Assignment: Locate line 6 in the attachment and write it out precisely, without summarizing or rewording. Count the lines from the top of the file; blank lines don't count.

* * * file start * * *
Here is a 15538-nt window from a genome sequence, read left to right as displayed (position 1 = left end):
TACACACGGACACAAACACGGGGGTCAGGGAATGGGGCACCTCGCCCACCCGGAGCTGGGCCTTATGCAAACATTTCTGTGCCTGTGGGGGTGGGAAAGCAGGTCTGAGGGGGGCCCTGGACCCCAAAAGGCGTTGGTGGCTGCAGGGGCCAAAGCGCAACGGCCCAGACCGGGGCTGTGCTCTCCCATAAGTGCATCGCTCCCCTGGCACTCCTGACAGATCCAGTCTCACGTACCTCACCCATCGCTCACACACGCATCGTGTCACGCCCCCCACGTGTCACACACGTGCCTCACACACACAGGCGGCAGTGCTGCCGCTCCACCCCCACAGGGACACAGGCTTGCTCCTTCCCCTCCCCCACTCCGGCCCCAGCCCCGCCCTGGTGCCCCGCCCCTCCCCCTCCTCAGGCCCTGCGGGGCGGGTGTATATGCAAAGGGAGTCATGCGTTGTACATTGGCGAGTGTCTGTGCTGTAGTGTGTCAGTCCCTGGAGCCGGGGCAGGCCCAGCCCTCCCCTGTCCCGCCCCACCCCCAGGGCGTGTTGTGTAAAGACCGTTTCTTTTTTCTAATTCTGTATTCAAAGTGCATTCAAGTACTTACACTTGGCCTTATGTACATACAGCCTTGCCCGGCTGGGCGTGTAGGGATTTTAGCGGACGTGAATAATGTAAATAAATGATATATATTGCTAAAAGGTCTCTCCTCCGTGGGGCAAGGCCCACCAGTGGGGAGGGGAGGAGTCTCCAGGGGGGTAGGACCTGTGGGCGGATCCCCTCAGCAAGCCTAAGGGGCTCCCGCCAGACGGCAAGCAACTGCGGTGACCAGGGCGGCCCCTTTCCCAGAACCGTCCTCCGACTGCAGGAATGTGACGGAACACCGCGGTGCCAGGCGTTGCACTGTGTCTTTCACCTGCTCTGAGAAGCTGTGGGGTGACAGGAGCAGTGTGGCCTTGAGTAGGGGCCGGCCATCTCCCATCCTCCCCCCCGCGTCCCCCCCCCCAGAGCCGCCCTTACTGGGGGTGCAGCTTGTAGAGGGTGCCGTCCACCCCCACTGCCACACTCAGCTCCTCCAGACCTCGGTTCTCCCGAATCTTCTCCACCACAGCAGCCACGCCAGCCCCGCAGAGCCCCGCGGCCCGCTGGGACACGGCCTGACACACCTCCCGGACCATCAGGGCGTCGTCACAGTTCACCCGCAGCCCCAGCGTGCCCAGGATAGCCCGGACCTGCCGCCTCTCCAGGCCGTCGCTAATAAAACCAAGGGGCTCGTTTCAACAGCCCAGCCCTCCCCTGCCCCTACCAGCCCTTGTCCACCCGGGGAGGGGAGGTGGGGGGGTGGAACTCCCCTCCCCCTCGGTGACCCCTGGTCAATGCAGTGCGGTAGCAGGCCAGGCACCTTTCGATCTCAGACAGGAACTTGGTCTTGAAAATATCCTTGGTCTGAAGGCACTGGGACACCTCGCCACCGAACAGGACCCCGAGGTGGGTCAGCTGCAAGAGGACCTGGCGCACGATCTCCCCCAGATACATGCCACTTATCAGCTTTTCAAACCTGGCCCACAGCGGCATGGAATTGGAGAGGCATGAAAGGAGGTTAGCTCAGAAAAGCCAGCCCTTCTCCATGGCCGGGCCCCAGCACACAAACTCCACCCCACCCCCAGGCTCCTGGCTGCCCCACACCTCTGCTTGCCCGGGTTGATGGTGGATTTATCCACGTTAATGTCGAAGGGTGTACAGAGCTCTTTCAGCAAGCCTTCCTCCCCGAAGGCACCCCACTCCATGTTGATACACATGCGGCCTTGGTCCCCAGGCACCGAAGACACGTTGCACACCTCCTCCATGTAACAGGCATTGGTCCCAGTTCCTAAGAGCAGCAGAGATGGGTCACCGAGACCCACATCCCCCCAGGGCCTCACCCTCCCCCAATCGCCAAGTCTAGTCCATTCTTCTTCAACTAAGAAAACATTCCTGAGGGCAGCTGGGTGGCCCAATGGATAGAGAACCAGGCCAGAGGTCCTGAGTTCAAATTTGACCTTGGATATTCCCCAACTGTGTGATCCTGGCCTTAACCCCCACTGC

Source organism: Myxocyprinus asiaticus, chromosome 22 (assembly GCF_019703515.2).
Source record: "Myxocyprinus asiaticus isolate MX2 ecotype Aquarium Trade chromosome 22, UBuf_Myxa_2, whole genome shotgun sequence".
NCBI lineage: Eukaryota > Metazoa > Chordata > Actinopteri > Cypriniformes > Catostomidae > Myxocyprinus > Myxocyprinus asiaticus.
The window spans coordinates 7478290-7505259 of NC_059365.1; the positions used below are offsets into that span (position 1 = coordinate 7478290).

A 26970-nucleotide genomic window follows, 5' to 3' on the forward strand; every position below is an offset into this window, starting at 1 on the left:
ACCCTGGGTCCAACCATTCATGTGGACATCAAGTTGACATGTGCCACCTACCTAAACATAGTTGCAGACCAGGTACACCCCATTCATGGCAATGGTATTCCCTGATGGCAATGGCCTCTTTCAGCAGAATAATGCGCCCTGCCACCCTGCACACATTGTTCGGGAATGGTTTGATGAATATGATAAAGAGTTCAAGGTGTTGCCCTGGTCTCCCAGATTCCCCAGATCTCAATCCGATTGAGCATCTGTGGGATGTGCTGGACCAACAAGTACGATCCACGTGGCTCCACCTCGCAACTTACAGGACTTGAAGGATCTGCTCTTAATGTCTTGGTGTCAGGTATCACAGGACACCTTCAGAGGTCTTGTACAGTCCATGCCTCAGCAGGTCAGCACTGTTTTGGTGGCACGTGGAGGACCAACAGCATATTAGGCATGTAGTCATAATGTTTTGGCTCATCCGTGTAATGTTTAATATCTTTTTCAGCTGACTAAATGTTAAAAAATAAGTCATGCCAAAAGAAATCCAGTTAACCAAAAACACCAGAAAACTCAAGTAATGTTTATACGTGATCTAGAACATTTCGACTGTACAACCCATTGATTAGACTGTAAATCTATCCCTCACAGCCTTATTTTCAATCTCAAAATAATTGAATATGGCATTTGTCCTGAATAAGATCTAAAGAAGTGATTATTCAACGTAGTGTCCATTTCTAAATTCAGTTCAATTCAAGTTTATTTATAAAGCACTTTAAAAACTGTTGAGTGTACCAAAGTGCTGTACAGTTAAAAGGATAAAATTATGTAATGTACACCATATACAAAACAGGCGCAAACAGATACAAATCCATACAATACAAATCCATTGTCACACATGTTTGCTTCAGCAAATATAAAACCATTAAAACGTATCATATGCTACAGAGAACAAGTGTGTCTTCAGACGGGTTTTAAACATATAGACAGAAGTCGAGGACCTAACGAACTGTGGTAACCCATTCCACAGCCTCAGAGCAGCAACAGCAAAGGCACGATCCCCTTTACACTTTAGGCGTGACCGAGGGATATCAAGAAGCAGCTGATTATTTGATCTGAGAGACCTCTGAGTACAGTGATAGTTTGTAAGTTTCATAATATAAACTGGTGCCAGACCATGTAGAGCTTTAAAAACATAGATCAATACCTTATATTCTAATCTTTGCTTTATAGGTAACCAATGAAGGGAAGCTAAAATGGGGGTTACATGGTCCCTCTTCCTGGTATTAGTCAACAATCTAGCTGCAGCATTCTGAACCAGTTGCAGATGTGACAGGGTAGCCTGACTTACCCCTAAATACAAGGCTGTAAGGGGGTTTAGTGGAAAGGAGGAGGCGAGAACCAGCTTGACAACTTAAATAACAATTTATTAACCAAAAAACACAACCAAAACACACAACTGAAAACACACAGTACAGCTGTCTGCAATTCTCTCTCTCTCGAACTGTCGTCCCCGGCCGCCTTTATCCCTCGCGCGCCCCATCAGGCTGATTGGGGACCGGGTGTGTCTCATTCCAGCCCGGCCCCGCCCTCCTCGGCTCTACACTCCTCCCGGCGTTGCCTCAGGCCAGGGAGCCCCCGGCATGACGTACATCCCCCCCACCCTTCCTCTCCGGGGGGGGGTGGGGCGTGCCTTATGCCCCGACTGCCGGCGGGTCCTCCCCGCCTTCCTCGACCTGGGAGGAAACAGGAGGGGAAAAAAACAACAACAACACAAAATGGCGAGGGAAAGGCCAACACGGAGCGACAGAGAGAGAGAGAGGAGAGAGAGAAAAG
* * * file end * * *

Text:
The window spans coordinates 7478290-7505259 of NC_059365.1; the positions used below are offsets into that span (position 1 = coordinate 7478290).